Market volatility spiked with the fall of Silicon Valley Bank (SVB) and two other U.S. regional banks, which left investors around the world girding for the possibility of more casualties.
The SVB debacle has investors rethinking forecasts for further central bank rate increases that seemed pretty set in stone mere days earlier, when they remained convinced the Fed would abide by its fervent commitment to fight inflation.
“If the enthusiasm of the bond and stock markets are to be believed, the recent financial problems with SVB and Credit Suisse could finally be cause for the Fed to relent,” the team at Canso Investment Counsel Ltd. said in its March 2023 Canso Market Observer.
When government bond prices soared on March 13th, it propelled the 2-year US Treasury yield to its biggest one-day drop since 1987, as portfolio managers and individual investors suddenly pivoted to a belief that the Fed would hold steady at its next meeting or maybe even cut rates.
“Deciding that ‘this time will be different’ is a very dangerous thing for an investor to do,” Canso added. “On the other hand, we have seen little evidence that there are problems in the credit markets during this tightening cycle so far, except for the recent meltdowns of SVB and Credit Suisse.”
Cash is definitely not trash
Investors dumped bank stocks around the world, which created staggering losses for many U.S. regional banks, even well-capitalized ones. Fortunately, investors are finally getting paid to sit in cash or short-term bonds, while they figure out where to put their money for the longer term.
“Even with the lower rates after SVB, cash does not seem like a bad place to park your money while waiting for the financial world to end or to prosper,” the Canso Market Observer said.
What about inflation?
Given the unpredictability of central bank decisions, it’s difficult to forecast how much the Fed will continue to tighten monetary policy, or whether it feels it has done enough to get inflation back to its target of 2% “and make long bonds attractive at 3.6%, which is low by historical standards,” Canso said.
For now, investors seem happy to own a 30-year U.S. Treasury bond at 3.6%, which is 0.4% less than the 1-month Treasury Bill yield of 4.0%.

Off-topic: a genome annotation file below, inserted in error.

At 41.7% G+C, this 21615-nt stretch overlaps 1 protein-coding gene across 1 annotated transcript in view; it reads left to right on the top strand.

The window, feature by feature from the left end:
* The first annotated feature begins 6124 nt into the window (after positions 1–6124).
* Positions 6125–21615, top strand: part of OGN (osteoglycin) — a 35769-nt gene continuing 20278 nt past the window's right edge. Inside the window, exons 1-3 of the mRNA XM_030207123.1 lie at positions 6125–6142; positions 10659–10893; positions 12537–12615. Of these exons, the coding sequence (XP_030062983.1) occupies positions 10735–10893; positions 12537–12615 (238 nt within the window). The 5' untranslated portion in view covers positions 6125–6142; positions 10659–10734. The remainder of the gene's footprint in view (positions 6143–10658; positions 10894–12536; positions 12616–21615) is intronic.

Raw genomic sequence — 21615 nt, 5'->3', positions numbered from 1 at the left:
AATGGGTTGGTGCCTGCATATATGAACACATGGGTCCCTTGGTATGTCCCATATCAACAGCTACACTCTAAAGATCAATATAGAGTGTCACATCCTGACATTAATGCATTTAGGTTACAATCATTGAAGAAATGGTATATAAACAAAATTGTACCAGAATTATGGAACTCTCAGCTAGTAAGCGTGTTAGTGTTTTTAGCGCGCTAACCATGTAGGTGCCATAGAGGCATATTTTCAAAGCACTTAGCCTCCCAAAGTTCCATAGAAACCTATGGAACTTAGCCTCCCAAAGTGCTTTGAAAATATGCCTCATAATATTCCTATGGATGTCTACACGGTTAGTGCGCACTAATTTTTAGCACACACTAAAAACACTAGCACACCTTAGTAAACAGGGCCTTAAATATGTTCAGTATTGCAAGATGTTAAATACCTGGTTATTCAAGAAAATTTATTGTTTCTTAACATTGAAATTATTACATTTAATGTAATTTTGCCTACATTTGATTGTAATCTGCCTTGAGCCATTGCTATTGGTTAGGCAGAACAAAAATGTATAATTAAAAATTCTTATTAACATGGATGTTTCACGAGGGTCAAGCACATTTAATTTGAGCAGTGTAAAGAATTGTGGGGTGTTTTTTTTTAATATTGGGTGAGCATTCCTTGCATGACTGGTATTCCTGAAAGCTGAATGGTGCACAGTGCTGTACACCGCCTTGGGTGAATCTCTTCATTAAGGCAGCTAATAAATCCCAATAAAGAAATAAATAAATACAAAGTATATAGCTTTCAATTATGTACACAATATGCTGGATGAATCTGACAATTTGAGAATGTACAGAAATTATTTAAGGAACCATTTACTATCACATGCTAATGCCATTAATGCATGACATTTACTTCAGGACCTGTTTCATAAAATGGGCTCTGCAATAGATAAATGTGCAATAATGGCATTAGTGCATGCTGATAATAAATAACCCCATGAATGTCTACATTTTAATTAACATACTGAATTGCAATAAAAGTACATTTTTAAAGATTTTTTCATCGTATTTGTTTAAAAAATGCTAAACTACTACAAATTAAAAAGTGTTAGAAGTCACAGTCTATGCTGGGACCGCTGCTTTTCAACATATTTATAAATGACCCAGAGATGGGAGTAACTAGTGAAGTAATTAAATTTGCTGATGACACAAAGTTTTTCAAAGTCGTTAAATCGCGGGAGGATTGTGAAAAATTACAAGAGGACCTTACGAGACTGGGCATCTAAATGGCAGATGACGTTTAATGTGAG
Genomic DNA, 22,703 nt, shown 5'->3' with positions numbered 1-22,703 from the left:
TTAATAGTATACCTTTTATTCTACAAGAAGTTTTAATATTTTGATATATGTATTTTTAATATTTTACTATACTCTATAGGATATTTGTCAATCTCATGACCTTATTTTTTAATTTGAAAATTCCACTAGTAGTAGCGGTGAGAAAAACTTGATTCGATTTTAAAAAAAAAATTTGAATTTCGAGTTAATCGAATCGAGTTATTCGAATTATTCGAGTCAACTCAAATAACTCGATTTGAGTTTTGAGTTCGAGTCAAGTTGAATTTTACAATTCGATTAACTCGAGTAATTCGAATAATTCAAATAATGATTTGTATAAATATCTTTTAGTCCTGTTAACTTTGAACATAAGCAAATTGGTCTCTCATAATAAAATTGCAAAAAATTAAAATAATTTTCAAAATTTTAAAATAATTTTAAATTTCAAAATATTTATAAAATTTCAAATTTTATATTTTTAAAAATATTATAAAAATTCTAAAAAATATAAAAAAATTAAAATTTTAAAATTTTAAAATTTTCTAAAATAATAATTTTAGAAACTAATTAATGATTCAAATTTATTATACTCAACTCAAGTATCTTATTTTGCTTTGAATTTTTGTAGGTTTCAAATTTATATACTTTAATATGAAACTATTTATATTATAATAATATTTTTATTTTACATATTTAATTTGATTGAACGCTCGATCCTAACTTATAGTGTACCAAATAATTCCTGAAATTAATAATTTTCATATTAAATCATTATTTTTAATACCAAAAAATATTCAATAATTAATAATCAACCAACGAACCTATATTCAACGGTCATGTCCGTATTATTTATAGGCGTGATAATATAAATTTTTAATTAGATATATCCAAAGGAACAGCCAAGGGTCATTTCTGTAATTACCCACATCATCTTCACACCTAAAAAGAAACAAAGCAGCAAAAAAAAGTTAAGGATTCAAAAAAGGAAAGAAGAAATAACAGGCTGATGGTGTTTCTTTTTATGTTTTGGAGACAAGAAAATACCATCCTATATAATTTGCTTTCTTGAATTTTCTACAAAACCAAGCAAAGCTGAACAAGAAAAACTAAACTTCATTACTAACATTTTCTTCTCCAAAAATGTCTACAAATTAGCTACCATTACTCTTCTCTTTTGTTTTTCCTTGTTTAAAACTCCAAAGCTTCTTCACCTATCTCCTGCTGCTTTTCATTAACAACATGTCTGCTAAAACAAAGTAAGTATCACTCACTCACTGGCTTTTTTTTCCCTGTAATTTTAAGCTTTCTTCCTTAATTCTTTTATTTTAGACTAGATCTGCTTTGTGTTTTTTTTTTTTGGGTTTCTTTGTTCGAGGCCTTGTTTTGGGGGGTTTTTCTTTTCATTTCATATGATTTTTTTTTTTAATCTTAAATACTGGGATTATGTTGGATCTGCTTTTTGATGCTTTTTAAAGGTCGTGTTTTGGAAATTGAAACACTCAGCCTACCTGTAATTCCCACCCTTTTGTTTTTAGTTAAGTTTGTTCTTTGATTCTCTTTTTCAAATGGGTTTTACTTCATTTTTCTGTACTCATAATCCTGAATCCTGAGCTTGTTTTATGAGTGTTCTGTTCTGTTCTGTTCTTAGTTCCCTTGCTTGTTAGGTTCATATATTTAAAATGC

They are willing to give up more interest with the shorter-term T-Bill, “to lock in their coupon for 30 years and avoid the risk that bond yields will fall,” which suggests they are now thinking it’s possible central bank policy could swing to a more dovish stance – something that was almost unfathomable such a short time ago.
“As the economy stays stronger and inflation lingers longer than the bond market expects, Fed outreach and its public relations machine had been growing more hawkish prior to the SVB panic,” the newsletter said.
“Now the markets have carved back their expectations for future hikes that they were predicating on an aggressive Fed.”
Some feel that the recent decision to absorb government debt and mortgage-backed bonds at above-market prices — in the wake of bank failures — is tantamount to a new form of quantitative easing.
It’s hard to say whether this is a fair assessment at this early juncture, but after the various rounds of bond purchases undertaken by central banks to stabilize the financial system since the global financial crisis back in 2008, questions around whether this bank run and its impact on global markets will be enough to trigger QE seem fair.
For now, investors will have to contend with a rather unsettled financial and economic environment, as decision makers weigh the data and their options. Fears of a bear market and a possible recession are wreaking havoc with portfolios, but no matter the short-term antics of the bond market, it is clearly anticipating a “return to normal” inflation.
Read the full March 2023 Canso Market Observer here.
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